Thursday, March 22, 2012

The Next Step After Justice for Trayvon

We live in a complicated world. Because it’s so complicated incidents can get lumped together under common issues when they don’t have to be. Sometimes no one is wrong in how they look at something but because we are trying to handle everything together it causes debate where there shouldn’t be any. With that in mind I just want to say that the crusade to bring Trayvon Martin’s killer to justice is a valid cause. There’s no gray area to me.

Even if there was a group of kids committing crimes in that neighborhood it wouldn’t matter because Trayvon Martin wasn’t one of them. As a matter of fact even if he was he still shouldn’t have died that night. That’s why we have law enforcement and a justice system. I know there are times when someone feels threatened or their life is in danger and they must take action but that’s not what happened here. There’s not one shred of evidence to suggest there’s even a doubt that this young man was killed for no other reason than being profiled by a man who was dying to be a vigilante. That is totally unacceptable because I don’t have time to be wondering what someone is looking at when they see me in their neighborhood. I don’t want to be visiting a friend and end up in the morgue because I decided to wear jeans and a hoodie that day.

That’s the reason why I’m 100% behind George Zimmerman being arrested and prosecuted. It’s personal to me because I was Trayvon at a point in my life. I’ve been followed in stores. I’ve been pulled over by law enforcement just to ask me where I was going. I’ve been stopped with my friends while we were just walking up the street. The part that makes it difficult is that even after I made good grades, went to school, and got a job I was still profiled the same way. Any of us could have been Trayvon. That’s why it upsets me so much.

I’m upset but I don’t have blinders on. I see what’s going on in my community and I know that black men have a serious problem with criminal activity and how we treat one another. I don’t think there is no way to justify what George Zimmerman did but it’s frustrating to know that some young men give his supporters the evidence to validate his crime. I know there are a lot of kids running for help and it’s not from anyone that looks like Zimmerman. They are running from young men that look just like them. That problem is our Achilles Heel because it gives people who hate us reasons to question our humanity.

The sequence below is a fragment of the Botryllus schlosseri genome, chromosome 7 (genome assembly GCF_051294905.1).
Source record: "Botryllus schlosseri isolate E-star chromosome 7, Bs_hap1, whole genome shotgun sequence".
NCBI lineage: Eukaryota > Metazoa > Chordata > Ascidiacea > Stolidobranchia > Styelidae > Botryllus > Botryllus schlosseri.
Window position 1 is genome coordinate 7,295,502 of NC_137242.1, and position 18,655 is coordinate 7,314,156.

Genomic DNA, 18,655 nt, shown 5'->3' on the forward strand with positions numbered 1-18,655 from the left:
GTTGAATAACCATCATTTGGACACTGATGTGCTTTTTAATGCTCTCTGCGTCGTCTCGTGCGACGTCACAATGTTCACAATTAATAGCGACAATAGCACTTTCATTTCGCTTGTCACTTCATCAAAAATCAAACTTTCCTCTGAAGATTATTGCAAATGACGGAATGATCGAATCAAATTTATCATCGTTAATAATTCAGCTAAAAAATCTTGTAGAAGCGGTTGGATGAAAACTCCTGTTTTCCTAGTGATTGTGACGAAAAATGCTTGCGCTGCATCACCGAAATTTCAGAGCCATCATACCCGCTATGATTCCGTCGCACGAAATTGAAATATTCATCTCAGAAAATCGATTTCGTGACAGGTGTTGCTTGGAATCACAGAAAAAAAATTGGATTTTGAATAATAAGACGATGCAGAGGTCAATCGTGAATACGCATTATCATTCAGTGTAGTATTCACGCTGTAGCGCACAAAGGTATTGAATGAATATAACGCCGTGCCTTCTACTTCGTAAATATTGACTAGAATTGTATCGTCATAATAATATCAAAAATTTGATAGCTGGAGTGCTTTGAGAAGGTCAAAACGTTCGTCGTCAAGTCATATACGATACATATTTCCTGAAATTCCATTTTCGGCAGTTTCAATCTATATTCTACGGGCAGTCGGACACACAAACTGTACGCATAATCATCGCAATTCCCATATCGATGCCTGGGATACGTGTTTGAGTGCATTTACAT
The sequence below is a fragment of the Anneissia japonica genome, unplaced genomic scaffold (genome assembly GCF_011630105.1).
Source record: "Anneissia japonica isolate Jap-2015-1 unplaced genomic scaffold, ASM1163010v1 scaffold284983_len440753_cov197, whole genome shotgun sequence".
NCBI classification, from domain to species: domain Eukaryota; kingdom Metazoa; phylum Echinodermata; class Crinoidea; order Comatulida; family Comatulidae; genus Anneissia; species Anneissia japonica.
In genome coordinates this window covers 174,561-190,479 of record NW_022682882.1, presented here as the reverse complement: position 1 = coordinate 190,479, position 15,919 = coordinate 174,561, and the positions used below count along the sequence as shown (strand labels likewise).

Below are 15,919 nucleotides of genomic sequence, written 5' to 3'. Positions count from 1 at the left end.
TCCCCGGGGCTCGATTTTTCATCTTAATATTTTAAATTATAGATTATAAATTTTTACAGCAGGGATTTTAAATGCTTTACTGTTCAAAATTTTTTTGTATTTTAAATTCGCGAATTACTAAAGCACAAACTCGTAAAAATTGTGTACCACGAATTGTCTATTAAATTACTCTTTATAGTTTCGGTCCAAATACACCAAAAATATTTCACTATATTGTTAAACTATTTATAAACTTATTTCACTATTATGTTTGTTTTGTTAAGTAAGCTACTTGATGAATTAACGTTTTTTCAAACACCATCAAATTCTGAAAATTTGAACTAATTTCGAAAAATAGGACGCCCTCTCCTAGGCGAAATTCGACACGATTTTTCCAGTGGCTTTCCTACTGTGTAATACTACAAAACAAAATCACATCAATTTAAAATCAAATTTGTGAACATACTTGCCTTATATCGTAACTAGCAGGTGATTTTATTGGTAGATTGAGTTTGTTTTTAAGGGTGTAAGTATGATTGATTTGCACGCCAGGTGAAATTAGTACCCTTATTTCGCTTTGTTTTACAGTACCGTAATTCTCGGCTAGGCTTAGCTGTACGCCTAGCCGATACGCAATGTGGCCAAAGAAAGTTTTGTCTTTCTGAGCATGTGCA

That’s why I am hoping that once the initial goal of justice being served in Trayvon’s case we take that same energy, turn it inward and figure out how to save his peers from the cemetery and the penitentiary. I know it’s been difficult for us to deal with our own issues but if we can’t find the energy now after a situation like this I don’t know when the time will come. A young man is dead because of his appearance and I can’t think of a better way to honor his memory by doing all we can to make sure that many of his peers live as long and productive lives as possible.

There’s been a lot of talk about race lately. If brothers really want to strike fear in the hearts of real racists they need to see us showing each other love and respect. They need see us taking care of our kids and respecting our women. They need to see us as we educate ourselves and improve our community. I have no doubt we could do this if we just stay focused. After you march for Trayvon Martin, put those hoodies back on and let’s try to save these kids.


joy stacker said...

I couldn't have put it any better Cliff!!! It pains me to know the same thing happens right hear in our city too often and just recently one was killed in what was called an attempt to serve a search warrant. I LOVE my black men and pray often for us. Having eleven brothers gave me an up close and personal relationship with racial profiling, being followed in stores, and more. I've often said that justice is only blind when it doesn't involve us.

bayoucreole said...

Well said Cliff.